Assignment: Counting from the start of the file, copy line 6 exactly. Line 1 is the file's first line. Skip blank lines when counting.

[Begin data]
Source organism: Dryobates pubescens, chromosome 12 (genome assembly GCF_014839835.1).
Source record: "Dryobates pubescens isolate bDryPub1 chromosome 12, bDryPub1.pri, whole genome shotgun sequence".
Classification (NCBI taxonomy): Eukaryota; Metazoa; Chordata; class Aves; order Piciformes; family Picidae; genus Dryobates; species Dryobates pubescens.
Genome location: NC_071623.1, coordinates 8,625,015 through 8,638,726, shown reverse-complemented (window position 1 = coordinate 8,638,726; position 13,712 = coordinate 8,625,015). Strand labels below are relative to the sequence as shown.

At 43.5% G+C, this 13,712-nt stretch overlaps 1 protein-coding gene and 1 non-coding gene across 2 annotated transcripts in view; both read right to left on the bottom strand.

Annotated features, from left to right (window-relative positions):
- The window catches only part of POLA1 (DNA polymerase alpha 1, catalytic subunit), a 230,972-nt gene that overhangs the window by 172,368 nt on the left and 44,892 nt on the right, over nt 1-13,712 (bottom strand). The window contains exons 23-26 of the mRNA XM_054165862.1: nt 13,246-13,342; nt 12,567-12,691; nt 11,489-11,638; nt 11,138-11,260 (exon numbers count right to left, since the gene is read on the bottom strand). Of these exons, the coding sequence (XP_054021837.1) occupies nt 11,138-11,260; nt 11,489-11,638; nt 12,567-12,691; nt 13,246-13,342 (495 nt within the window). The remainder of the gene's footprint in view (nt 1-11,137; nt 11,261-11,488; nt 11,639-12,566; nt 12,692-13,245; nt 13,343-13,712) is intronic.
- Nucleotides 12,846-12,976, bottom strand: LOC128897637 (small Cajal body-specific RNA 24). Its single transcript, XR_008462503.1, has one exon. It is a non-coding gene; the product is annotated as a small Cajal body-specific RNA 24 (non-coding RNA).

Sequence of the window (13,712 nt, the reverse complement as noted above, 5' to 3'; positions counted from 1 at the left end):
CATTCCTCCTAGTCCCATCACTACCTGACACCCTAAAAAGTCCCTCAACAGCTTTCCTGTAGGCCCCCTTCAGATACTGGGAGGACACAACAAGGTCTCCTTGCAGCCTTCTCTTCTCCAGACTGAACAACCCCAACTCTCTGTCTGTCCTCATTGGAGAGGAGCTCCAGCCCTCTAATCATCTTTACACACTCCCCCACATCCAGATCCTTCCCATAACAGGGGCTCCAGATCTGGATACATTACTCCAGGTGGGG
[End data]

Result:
Annotated features, from left to right (window-relative positions):